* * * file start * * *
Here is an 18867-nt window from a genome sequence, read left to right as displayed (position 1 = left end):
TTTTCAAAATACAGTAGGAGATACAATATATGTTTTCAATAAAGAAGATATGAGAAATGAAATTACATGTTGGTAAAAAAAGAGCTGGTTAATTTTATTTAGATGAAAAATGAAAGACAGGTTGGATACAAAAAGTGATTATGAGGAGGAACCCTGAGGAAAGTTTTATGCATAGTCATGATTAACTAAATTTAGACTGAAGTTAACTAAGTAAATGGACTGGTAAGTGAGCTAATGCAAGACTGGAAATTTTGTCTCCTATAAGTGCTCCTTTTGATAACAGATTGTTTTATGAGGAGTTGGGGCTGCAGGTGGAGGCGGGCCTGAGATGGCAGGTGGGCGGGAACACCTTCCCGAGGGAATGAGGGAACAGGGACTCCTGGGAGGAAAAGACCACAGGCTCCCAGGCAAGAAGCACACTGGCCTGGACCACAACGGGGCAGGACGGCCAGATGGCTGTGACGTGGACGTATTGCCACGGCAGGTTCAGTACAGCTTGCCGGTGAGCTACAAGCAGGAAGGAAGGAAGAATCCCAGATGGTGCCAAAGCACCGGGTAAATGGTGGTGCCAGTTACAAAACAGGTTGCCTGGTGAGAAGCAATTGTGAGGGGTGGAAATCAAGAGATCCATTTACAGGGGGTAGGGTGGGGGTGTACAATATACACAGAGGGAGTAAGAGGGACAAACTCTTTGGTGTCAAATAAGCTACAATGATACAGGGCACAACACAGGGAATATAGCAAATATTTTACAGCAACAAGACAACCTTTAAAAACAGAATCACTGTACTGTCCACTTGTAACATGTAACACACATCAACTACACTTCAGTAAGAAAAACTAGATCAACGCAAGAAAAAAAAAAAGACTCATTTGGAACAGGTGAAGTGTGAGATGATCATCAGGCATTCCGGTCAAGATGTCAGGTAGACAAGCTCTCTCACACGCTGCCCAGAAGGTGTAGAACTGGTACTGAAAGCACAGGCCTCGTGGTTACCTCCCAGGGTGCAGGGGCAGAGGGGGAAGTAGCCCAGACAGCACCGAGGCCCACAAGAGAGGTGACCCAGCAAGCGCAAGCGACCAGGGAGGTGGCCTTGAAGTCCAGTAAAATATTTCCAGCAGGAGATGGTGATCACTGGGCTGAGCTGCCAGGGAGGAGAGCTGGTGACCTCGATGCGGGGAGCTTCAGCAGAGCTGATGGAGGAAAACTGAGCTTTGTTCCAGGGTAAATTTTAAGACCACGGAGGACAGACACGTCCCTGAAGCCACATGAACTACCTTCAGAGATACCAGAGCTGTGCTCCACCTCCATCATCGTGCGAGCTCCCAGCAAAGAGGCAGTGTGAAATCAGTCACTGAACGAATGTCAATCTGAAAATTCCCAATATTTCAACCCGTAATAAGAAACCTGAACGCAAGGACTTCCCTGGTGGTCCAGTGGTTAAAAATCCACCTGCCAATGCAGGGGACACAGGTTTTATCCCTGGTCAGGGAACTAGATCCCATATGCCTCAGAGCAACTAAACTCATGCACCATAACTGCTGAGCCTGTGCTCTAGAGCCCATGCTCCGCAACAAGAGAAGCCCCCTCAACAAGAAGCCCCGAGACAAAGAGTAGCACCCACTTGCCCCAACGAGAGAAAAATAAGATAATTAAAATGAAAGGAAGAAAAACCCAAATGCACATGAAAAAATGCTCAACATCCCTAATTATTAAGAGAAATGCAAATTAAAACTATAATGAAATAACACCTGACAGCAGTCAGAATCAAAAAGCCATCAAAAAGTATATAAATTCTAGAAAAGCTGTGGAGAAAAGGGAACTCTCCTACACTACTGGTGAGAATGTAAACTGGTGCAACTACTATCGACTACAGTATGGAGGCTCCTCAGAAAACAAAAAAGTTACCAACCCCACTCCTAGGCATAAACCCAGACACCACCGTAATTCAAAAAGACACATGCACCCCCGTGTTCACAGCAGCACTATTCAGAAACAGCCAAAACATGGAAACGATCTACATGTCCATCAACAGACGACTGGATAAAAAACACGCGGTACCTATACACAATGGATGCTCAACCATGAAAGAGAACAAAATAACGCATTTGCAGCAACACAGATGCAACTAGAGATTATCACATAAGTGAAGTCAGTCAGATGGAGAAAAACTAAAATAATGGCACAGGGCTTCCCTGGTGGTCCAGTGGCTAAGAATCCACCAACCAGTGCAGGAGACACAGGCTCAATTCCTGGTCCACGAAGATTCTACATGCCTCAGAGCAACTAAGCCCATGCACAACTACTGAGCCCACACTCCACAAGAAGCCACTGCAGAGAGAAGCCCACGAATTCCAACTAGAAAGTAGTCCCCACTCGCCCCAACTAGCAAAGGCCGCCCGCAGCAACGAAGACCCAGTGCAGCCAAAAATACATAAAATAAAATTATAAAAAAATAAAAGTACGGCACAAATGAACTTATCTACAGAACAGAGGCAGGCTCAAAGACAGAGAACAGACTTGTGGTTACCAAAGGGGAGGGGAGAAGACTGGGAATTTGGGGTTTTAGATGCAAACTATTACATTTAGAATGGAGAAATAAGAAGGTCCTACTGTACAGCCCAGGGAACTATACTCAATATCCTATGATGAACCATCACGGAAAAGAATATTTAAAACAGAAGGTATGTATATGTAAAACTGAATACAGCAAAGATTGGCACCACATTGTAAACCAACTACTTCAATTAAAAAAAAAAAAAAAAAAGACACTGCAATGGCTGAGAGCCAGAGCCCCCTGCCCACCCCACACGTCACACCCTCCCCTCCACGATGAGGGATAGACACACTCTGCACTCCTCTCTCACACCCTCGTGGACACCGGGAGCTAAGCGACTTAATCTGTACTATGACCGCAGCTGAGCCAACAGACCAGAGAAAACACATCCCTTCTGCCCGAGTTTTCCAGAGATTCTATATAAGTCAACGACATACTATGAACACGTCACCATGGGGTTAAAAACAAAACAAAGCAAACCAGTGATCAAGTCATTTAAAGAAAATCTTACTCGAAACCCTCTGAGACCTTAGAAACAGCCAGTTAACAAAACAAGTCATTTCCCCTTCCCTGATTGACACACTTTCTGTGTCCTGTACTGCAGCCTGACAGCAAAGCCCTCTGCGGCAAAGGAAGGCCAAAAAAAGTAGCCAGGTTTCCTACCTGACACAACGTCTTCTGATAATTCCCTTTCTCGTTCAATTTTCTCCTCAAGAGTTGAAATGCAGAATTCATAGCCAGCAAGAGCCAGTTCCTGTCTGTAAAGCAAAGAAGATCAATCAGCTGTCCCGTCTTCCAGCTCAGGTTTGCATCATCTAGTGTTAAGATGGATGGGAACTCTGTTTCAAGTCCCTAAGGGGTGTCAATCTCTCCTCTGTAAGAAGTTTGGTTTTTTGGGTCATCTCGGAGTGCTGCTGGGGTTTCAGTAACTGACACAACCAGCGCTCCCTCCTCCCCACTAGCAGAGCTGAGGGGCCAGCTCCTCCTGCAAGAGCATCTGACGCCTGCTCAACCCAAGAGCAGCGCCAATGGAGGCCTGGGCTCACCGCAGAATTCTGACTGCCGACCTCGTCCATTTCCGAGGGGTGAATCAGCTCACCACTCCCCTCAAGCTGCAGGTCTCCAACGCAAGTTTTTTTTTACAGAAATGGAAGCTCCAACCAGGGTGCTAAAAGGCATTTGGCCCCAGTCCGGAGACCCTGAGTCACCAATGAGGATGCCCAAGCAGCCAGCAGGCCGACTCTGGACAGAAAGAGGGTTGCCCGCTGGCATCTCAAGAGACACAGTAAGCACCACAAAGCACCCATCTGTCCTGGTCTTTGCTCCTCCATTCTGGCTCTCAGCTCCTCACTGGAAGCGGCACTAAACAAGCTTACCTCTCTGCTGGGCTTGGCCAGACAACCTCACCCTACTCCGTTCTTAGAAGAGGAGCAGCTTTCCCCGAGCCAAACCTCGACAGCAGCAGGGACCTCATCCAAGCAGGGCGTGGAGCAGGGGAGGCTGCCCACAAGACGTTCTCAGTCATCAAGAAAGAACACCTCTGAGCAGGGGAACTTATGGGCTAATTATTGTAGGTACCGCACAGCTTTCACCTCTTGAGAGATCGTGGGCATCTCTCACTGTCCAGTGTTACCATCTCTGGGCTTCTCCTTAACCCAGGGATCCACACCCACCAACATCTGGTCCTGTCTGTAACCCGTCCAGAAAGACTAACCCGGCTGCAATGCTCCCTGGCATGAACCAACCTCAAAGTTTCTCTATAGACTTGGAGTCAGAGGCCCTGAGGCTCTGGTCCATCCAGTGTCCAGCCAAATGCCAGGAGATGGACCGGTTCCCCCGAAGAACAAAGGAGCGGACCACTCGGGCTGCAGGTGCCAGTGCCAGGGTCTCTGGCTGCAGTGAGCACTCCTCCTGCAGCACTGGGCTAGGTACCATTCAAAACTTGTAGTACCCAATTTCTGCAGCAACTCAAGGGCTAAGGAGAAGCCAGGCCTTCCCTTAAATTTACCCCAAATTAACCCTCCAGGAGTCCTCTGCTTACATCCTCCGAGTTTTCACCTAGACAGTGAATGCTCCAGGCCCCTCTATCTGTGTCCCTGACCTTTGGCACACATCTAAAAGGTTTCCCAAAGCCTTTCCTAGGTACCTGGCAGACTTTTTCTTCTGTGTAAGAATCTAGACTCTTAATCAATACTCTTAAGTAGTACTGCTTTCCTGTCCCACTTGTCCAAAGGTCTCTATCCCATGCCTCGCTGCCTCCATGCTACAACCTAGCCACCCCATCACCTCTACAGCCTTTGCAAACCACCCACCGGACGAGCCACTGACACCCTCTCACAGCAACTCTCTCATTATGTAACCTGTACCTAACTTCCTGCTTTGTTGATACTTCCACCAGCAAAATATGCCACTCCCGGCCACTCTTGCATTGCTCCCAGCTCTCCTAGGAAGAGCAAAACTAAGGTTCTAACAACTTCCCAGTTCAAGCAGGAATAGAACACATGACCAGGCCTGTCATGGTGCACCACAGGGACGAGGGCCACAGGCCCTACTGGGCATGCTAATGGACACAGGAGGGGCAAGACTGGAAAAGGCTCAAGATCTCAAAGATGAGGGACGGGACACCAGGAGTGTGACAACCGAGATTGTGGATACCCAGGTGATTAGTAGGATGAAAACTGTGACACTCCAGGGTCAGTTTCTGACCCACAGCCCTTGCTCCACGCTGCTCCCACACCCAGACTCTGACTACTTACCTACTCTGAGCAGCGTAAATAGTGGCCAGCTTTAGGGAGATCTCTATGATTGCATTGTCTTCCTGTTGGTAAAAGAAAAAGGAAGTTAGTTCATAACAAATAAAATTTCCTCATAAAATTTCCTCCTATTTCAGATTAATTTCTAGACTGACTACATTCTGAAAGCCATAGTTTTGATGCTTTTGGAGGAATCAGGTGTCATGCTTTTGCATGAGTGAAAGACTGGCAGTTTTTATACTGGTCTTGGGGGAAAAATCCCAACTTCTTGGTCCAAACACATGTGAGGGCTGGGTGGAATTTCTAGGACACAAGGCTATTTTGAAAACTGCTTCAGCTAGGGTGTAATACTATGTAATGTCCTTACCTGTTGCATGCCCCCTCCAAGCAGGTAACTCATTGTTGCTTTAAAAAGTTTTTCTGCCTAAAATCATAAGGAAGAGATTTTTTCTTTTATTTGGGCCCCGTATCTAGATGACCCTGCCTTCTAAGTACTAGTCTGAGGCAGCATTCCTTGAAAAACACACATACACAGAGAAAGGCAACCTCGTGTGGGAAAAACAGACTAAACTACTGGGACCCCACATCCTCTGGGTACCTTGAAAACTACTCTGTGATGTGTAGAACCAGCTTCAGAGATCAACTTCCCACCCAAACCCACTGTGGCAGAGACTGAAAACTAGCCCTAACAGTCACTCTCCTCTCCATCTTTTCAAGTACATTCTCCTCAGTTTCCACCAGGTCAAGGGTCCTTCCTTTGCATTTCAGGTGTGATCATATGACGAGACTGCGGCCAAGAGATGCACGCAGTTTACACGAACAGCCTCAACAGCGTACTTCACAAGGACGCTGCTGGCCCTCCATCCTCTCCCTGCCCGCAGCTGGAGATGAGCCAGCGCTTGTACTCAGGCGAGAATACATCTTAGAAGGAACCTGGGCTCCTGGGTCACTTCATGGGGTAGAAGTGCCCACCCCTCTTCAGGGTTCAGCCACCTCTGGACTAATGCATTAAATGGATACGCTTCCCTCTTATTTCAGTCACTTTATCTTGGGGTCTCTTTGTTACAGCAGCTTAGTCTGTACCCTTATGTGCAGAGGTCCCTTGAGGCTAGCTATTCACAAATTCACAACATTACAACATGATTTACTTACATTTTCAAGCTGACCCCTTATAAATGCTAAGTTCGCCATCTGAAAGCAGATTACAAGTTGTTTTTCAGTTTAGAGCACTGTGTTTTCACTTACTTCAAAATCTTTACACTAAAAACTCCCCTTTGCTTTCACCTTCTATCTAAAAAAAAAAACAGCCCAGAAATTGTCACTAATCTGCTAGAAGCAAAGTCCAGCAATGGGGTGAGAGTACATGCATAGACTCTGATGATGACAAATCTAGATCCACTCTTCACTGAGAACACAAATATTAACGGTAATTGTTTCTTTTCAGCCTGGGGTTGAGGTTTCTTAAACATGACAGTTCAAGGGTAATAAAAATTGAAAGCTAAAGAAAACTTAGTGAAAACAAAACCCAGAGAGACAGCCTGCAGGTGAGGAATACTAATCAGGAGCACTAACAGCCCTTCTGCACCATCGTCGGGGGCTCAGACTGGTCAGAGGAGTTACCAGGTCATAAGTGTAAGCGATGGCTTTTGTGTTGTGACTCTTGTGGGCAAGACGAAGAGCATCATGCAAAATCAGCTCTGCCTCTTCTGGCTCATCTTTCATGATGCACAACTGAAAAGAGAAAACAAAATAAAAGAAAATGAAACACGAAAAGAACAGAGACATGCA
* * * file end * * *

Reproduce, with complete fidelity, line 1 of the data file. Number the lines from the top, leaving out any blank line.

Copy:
Here is an 18867-nt window from a genome sequence, read left to right as displayed (position 1 = left end):